There’s a lot of negativity around HS2, and I sniff a Brexit connection. You might think Leave campaigners whose aim is to boost British self-belief would promote the idea that we have a talent for grands projets such as the Olympic Park and Crossrail, rather than a propensity to deliver half what’s promised at double the cost. But there’s also an overlap between Tory MPs opposed to the northbound high-speed rail link, usually because it bisects their constituencies, and Tory MPs opposed to the government on the EU referendum. So I suspect that’s where the trouble lies.
The spin is that cabinet secretary Sir Jeremy Heywood is reviewing the project ‘as fears grow’ that it will bust its already inflated £55 billion budget. Among cost-paring measures, the line may not reach Manchester — or if it does, won’t stop at Manchester Airport. A station at Sheffield’s Meadowhall shopping centre may also be erased; and sections of expensive tunnel are for the axe.
But my intern mole who fetches coffees for HS2’s bosses in Canary Wharf says most of that is nonsense. Tunnelling can actually be cheaper than ploughing across premium surface property. Manchester Airport’s station is more certain to be built than most, because the airport itself will bear a chunk of the cost. Meadowhall, beside the M1, would not be a mere shopping stop but a major interchange for South Yorkshire’s conurbations. What’s more, initial contracts worth almost £12 billion are now in prospect: love it or hate it, the high-speed loco is leaving the drawing board.
That being so, my advice to sceptics is to train your binoculars on Old Oak Common. This urban wilderness where HS2, Crossrail (now the Elizabeth Line), Underground and Overground meet is the west London ‘super-hub’ that could also become a satellite city, with thousands of new homes, a cultural quarter and a new QPR stadium. The scheme was promoted by mayor Boris Johnson but in March its master architect, Sir Terry Farrell, said it was ‘heading for disaster’ because of lack of co-ordination and haste to complete Crossrail. A true test of British project-management skills will be whether that cock-up can be averted and the site developed to its fullest potential.
An HS2 passenger changing at Old Oak for the Elizabeth Line could be at Heathrow in 11 minutes or Bond Street in less than ten. To me that signals a different opportunity to lop the HS2 bill: why bother tunnelling from Old Oak to the ill-connected terminus that is Euston? And if £5 billion could be saved, why not spend it extending the Elizabeth Line or Crossrail 2 to Stansted airport, which should (in defiance of the Davies Commission) be encouraged to build the second runway for which it has ample scope? Then we’d really make some progress.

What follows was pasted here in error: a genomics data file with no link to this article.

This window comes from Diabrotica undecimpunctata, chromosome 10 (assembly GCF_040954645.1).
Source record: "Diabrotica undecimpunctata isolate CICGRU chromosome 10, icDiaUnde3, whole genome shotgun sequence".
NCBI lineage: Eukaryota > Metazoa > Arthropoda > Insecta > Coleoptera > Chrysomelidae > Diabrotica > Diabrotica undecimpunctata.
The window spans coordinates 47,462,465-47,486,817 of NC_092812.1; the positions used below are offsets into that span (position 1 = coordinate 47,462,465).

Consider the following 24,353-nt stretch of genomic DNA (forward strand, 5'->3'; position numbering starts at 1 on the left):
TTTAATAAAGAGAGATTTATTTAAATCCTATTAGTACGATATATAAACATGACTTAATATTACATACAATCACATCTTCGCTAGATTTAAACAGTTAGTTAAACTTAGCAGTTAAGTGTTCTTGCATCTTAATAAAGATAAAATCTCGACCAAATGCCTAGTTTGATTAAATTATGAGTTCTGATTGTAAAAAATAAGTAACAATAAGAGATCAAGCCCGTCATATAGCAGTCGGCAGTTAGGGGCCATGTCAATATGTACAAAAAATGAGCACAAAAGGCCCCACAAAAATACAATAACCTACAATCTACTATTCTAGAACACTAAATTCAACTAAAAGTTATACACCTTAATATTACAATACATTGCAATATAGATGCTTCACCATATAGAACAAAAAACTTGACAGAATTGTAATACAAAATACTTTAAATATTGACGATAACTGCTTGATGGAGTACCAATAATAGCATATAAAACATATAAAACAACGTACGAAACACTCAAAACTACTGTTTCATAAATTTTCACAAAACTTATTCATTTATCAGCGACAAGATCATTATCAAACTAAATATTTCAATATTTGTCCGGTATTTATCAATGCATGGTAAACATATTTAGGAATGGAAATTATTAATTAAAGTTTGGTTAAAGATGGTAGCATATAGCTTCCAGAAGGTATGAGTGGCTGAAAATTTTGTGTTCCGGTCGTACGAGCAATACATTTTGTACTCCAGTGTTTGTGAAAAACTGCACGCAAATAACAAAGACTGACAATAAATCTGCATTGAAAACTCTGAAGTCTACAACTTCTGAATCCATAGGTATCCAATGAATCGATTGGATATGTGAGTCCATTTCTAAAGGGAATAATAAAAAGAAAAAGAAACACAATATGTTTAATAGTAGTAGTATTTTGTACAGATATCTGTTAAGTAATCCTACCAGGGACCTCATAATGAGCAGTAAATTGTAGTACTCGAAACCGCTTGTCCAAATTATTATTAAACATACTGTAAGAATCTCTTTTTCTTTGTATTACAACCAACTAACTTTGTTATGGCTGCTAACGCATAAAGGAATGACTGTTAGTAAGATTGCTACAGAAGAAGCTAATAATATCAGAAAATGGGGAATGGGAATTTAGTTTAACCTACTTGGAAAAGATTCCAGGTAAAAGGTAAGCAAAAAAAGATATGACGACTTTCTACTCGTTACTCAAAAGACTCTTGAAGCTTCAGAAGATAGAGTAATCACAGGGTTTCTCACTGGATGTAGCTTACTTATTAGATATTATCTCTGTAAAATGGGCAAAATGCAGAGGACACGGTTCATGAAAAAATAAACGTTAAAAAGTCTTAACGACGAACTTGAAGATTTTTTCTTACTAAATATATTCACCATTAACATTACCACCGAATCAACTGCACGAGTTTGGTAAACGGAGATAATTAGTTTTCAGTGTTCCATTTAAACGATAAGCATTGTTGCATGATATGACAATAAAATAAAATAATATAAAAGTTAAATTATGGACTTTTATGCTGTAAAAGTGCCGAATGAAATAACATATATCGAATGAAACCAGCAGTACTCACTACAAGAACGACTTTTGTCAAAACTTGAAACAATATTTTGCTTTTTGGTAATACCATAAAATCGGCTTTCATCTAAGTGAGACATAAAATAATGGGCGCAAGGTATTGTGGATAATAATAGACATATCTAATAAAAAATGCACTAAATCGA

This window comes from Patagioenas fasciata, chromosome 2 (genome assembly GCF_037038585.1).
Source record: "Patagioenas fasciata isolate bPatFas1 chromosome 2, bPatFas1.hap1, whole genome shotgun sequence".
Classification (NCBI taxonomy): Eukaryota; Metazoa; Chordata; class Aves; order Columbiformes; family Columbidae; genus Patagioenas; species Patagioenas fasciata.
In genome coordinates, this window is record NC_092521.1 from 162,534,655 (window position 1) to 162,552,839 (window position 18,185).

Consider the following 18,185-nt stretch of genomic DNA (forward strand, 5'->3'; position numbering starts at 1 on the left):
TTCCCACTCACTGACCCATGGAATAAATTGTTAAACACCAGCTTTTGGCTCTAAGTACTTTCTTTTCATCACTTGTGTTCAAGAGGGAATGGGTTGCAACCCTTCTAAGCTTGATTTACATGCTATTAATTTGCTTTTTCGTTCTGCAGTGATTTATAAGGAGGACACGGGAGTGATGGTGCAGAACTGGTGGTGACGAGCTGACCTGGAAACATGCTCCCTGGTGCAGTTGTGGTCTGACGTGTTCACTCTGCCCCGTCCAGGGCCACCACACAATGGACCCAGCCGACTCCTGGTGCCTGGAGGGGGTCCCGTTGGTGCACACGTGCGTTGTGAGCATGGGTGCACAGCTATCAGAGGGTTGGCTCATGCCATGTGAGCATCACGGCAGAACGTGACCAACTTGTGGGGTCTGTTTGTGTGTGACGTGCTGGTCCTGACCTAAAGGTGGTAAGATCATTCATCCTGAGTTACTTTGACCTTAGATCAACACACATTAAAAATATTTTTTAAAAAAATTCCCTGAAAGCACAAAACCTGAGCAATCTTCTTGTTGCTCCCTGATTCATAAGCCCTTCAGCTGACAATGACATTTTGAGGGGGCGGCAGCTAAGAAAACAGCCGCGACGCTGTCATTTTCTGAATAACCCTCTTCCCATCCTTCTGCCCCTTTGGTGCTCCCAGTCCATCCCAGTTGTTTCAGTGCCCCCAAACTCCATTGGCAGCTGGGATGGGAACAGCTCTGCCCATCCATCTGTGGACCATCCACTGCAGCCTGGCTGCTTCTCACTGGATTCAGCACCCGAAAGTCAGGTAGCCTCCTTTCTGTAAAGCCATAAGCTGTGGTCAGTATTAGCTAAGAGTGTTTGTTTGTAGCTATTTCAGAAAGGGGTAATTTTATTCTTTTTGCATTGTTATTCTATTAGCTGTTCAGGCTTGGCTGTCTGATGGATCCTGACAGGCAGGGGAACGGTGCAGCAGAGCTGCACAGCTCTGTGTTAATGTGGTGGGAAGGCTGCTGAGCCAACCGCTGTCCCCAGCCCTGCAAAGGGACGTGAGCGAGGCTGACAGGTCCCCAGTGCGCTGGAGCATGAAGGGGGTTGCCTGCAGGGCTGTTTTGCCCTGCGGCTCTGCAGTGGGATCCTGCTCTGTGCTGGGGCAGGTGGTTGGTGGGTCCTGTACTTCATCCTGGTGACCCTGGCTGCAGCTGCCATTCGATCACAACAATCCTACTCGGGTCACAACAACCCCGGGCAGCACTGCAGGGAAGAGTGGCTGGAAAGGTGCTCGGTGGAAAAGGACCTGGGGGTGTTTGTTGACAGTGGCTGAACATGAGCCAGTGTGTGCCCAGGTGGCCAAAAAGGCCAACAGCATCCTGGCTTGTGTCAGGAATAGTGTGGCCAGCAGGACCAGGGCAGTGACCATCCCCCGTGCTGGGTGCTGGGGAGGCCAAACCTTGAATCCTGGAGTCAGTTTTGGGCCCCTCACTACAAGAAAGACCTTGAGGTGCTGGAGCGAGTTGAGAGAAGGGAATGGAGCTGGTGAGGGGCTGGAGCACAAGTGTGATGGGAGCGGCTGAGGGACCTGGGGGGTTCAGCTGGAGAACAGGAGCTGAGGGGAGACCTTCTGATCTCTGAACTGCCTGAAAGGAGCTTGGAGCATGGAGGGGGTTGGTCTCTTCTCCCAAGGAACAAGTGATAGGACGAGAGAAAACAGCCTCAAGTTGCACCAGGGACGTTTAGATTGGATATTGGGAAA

Back to normal?
Is oil heading back to normality? At the start of the week, the Brent Crude barrel price was close to $50 for the first time since November, prompted by supply problems in Nigeria and Venezuela. ‘Normal’ might mean a $60–80 range — at which many oil projects around the world (including US shale) become viable again, while energy-efficient industries are not unduly shocked by cost rises. But Goldman Sachs says we’re not going there yet, $50 being the top for this year — the same Goldman that foresaw $200 oil in 2008 and $20 oil last year, neither of which happened. As ever, no one really knows: all we can say is that oversupply by uncoordinated producer nations will keep energy unusually cheap for some time yet.
I wrote recently that the reduction of a company’s name to meaningless letters usually signals trouble. So I’m intrigued to see the money-broking giant Icap (an abbreviation of ‘Intercapital’) rechristening itself ‘Nex’, which invites confusion with the retailer Next but was the winning entry in a competition for which the prize was a case of claret. What it signifies is that Icap founder Michael Spencer has decided to move out of his traditional realm of shouting brokers — whose profits have been squeezed by low rates, subdued interbank activity and currency swings — towards the sexier but uncertain territory of ‘fintech’.
Icap’s ‘voice-broking’ arm has been transferred to rival Tullett Prebon, in which Nex will hold 20 per cent while Nex itself focuses on electronic trading and ‘post-trade services’ such as risk management for derivatives investors; it will also explore ‘blockchain’ technology, which is the money world’s new new thing. Smart move, or sign of an empire past its zenith?
I put that question to a market veteran who reminded me that Spencer set up shop in 1986 with ‘six guys in Finsbury Circus’ and built the world’s biggest money broker, worth £3 billion. In an era of capital destruction in the City, who has matched him? Martin Gilbert’s Aberdeen Asset Management (founded 1983, market cap £3.5 billion, turbulent history) might be comparable, but it’s hard to think of others. ‘Would I be surprised to see Michael make a huge success in fintech?’ says my man. ‘Watch this space.’
When Spencer and Gilbert started, they were probably equipped with the upwardly mobile 1980s executive’s must-have: the Filofax. Was there ever a consumer product more iconic of its pre-digital era than this loose-leaf ‘personal organiser’? The man who rescued it from obscurity (it was previously popular only with clergymen and army officers) was a publisher called David Collischon, who died last month; having bought the company for £10,000, he floated it for £17 million in 1987. Like so much else, it dived in the 1990s — but perhaps surprisingly, the brand and the product still exist today. And you might get £150 for your vintage ‘Winchester’ Filofax on eBay.
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